My back has shrunk – The influence of cupping therapy on body image

My Ph.D. research investigated the effect of cupping therapy in the treatment of chronic non-specific neck pain [1-3]. Besides pain and well-being we followed the approach by Moseley, 2008 [4] who found that patients with chronic low back pain showed body image distortions. His patients were unable to designate their whole bodily contours and there was a tendency for displacement of the spine towards painful area.

We were really fascinated by the results and we wondered if this would apply for chronic neck pain as well. So we adapted the design of the body image drawings for the neck area and the study patients who suffered from chronic neck pain were asked to draw the neck area as they felt it.

The drawings themselves indicated that body image was disturbed in neck pain patients too. Parts of the contours were missing, others were very prominent and in most drawings we found a discrepancy between the bodies drawn and normal body physique, for examples shoulders were elevated and at the same height as the ears. We tried to identify these patterns within the drawing but we failed with that. We realized that patients with similar complaints had drawn their neck completely different.

So we tried a new approach, we used qualitative interviews and the study patients themselves interpreted their own drawings. We further asked them about their body image, their coping and daily life and their experiences with cupping therapy. [5]

As a result patients reported that pain was the predominant sensation, it hindered them from sensing the non-painful parts of the neck area. The neck area also felt altered, e.g. swollen or magnified, one also described “having shoulders like an anvil”. Patients’ coping strategies were mostly passive, they tried to endure or distract from the pain. If that did not work they would try to get fixed by their physician instead.

Interestingly cupping therapy did have an effect on body perception; patients reported not only less pain, but also a more differentiated pain and body perception and a feeling of less weight and tension which also expressed in the drawings with a smaller neck and shoulders with rounder edges. What surprised us even more was that the drawings itself and the interview had some impact on body perception when patients drew their attention to the “blind spots”. Coping strategies on the other hand did not change, which is probably the most common finding with passive therapies.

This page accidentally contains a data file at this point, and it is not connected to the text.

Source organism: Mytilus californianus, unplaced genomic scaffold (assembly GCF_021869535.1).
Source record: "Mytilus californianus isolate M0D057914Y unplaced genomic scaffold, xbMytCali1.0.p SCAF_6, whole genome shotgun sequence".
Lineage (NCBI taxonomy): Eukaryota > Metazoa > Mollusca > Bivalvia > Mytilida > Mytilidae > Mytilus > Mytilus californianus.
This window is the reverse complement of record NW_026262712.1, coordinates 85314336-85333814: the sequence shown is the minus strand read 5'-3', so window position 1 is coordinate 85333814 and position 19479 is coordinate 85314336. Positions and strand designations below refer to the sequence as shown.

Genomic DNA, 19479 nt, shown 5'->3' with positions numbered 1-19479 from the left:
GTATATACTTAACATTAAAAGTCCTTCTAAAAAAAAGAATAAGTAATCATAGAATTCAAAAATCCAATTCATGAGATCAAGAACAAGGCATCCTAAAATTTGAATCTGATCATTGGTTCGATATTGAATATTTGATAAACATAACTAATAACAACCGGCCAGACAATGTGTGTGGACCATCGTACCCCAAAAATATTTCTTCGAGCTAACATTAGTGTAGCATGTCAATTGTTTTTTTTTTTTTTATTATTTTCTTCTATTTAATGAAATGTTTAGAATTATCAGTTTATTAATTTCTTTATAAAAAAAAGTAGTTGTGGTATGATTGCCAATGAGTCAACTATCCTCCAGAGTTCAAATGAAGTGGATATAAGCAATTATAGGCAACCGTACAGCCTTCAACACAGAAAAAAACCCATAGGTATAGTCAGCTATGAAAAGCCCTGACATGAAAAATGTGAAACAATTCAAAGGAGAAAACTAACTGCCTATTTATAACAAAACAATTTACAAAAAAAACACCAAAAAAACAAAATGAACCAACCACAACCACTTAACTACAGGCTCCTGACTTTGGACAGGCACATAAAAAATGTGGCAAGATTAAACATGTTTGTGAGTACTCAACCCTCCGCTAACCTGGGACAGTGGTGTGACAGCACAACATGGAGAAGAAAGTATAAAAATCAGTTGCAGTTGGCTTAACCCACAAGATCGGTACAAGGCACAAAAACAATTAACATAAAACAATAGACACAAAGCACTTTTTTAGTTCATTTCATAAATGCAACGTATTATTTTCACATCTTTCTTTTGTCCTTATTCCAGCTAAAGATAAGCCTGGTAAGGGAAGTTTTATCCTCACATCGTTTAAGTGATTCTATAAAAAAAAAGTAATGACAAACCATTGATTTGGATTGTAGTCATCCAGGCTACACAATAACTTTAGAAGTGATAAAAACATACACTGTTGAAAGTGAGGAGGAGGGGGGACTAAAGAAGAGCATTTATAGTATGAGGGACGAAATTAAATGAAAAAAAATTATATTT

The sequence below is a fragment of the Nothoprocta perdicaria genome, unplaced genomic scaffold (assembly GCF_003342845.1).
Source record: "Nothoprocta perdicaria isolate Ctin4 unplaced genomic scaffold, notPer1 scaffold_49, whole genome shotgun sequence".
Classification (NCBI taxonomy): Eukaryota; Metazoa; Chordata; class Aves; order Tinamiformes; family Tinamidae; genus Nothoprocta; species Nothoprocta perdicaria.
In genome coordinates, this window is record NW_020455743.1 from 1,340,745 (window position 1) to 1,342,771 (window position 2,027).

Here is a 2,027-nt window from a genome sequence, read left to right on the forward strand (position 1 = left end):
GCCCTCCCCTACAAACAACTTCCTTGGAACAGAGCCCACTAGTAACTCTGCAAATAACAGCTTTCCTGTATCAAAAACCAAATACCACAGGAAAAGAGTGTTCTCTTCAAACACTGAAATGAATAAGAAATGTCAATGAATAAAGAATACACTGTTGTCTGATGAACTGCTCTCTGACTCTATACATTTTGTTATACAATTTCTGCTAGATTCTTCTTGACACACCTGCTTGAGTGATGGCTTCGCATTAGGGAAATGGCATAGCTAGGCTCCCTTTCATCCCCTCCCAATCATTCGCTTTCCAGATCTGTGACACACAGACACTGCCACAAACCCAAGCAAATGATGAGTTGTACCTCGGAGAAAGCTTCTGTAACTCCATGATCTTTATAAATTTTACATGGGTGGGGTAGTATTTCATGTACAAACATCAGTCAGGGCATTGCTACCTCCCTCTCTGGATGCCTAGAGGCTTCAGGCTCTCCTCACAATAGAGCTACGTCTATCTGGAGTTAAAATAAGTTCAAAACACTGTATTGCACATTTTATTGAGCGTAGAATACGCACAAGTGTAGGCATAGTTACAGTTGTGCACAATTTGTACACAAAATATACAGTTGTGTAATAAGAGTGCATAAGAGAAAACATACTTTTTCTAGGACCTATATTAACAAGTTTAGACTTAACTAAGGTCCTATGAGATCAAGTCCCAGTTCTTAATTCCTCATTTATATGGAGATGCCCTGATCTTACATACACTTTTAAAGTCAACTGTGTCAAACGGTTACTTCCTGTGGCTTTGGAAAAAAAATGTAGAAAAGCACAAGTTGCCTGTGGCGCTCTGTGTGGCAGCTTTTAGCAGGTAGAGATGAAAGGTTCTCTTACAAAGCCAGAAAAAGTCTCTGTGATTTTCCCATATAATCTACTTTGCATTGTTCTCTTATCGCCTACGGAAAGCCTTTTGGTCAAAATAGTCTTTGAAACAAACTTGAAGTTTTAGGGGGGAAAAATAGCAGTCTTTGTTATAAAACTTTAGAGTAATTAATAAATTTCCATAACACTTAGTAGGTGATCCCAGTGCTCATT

Altogether this study [5] showed that pain and body image distortions are also present in patients with chronic neck pain and that cupping might actually reduce pain and influence the body image. In order to change coping strategies more active treatments are needed.

About Romy Lauche

Romy Lauche cupping phdRomy has studied psychology with a focus on neurophysiology and research methods at the University of Jena, Germany. She has recently finished her Ph.D. thesis about the influence of cupping therapy on chronic neck pain. Romy is now working as a researcher at the Department for Complementary and Integrative Medicine in Essen, Germany. Her main interests are complementary and integrative medicine in general (traditional medicine, manipulative therapies) and Mind/Body techniques in particular (mindfulness, meditation, qigong, yoga) in the treatment of chronic conditions. During her Ph.D. study Romy has also become certified mindfulness instructor and acquired knowledge in fMRI research.

References

[1] Lauche R, Cramer H, Choi KE, Rampp T, Saha FJ, Dobos GJ, & Musial F (2011). The influence of a series of five dry cupping treatments on pain and mechanical thresholds in patients with chronic non-specific neck pain–a randomised controlled pilot study. BMC complementary and alternative medicine, 11 PMID: 21843336

[2] Lauche R, Cramer H, Hohmann C, Choi KE, Rampp T, Saha FJ, Musial F, Langhorst J, & Dobos G (2012). The effect of traditional cupping on pain and mechanical thresholds in patients with chronic nonspecific neck pain: a randomised controlled pilot study. Evidence-based complementary and alternative medicine : eCAM, 2012 PMID: 22203873

[3] Cramer H, Lauche R, Hohmann C, Choi KE, Rampp T, Musial F, Langhorst J, & Dobos G (2011). Randomized controlled trial of pulsating cupping (pneumatic pulsation therapy) for chronic neck pain. Forschende Komplementarmedizin (2006), 18 (6), 327-34 PMID: 22189364

[4] Moseley GL (2008). I can’t find it! Distorted body image and tactile dysfunction in patients with chronic back pain. Pain, 140 (1), 239-43 PMID: 18786763

[5] Lauche R, Cramer H, Haller H, Langhorst J, Musial F, Dobos GJ, Berger B. (in press) “My back has shrunk” – The influence of traditional cupping on body image in patients with chronic neck pain. Forsch Komplementmed. PMID: